Singapore’s vibrant Robertson Quay district finds a glamorous occupant in The Warehouse Hotel. We deconstruct its make.
You couldn’t imagine from the facade of The Warehouse Hotel that it was built in 1895. Along the Singapore River, this is a vision in bright white,sitting within a bubble of grey skyscrapers that mount the city skyline. At the time of its inception, the area was a hullabaloo of underground activities, secret societies and liquor distilleries, where the hotel filled in as a shabby stop for passengers on the sea trade route to the Straits of Malacca.
While the scene on Robertson Quay today is charmingly different, the restoration of The Warehouse provides for a swanky new venue for urban trotters to park themselves in the city. Thirty-seven rooms and suites split over six luxury categories were handheld to their opening this January by local award-winning design agency, Asylum, with double-high ceilings industrial chic interiors—a good break from the usual Singaporean brick and mortar creations. This is an inspiring change, a cue to what future independent hotels might look like, and yet, a strong sense of Singaporean essence seems to bind the four corners together. The hotel’s signature restaurant Po, derived from the word popo or grandmother in Mandarin, brings back the memory of what traditional home-cooked meals in the city were like.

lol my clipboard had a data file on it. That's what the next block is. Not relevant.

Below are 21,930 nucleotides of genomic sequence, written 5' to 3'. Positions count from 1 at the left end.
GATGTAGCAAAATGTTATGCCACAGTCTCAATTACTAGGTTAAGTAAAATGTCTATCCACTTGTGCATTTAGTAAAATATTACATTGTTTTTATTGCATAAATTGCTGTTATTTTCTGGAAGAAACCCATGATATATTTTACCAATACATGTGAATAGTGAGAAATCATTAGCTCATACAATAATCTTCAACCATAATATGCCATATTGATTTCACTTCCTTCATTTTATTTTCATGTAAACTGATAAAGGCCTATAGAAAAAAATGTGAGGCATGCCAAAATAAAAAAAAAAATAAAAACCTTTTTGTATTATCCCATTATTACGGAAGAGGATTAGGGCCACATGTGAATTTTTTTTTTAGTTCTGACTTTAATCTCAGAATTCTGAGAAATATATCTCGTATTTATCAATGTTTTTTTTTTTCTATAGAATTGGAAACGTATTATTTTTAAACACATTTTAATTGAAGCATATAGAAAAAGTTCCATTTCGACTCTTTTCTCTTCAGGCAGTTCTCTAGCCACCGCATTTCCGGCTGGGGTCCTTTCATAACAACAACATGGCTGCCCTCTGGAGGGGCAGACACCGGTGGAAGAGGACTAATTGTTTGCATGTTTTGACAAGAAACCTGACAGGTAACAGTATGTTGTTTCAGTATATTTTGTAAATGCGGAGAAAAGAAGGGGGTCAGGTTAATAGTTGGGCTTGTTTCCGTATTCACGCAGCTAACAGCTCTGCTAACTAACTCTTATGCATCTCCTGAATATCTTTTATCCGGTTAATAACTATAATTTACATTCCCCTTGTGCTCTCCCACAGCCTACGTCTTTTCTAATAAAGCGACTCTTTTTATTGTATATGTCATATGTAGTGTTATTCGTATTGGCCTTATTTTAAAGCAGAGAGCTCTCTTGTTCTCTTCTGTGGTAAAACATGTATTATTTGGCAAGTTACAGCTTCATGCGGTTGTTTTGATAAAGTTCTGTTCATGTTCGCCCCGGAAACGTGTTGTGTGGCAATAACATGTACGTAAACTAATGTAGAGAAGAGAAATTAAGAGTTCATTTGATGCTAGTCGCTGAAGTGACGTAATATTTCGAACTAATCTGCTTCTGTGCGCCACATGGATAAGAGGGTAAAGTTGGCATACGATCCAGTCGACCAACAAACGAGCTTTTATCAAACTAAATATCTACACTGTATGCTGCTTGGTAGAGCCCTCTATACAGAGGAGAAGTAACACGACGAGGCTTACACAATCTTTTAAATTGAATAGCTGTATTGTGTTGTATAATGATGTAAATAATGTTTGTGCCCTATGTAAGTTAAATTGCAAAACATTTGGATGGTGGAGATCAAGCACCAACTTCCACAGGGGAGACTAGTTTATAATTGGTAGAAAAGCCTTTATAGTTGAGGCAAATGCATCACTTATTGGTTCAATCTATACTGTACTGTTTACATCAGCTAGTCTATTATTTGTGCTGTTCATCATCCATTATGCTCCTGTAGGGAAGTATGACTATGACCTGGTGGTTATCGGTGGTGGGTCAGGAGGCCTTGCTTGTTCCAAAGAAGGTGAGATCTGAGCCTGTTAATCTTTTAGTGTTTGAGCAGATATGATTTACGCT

Chef-Partner and founder of Wild Rocket (one of Asia’s 50 Best Restaurants), Willin Low, brings gastronomic delights like the popiah, charcoal-grilled Iberico satays, and Carabinero prawns and Konbu Mee. The Lobby Bar pins the hotel’s history like a map with its cocktail menu that flows into three themes, each representing the different moods that this former godown assumed in the past three centuries—the Spice Trade of the 19th century, the Godown era of the twentieth, and the Warehouse Disco of the late 20th century with signatures like Barbarella, Singapore Sazerac, and Madame Butterfly. – Anwesha Sanyal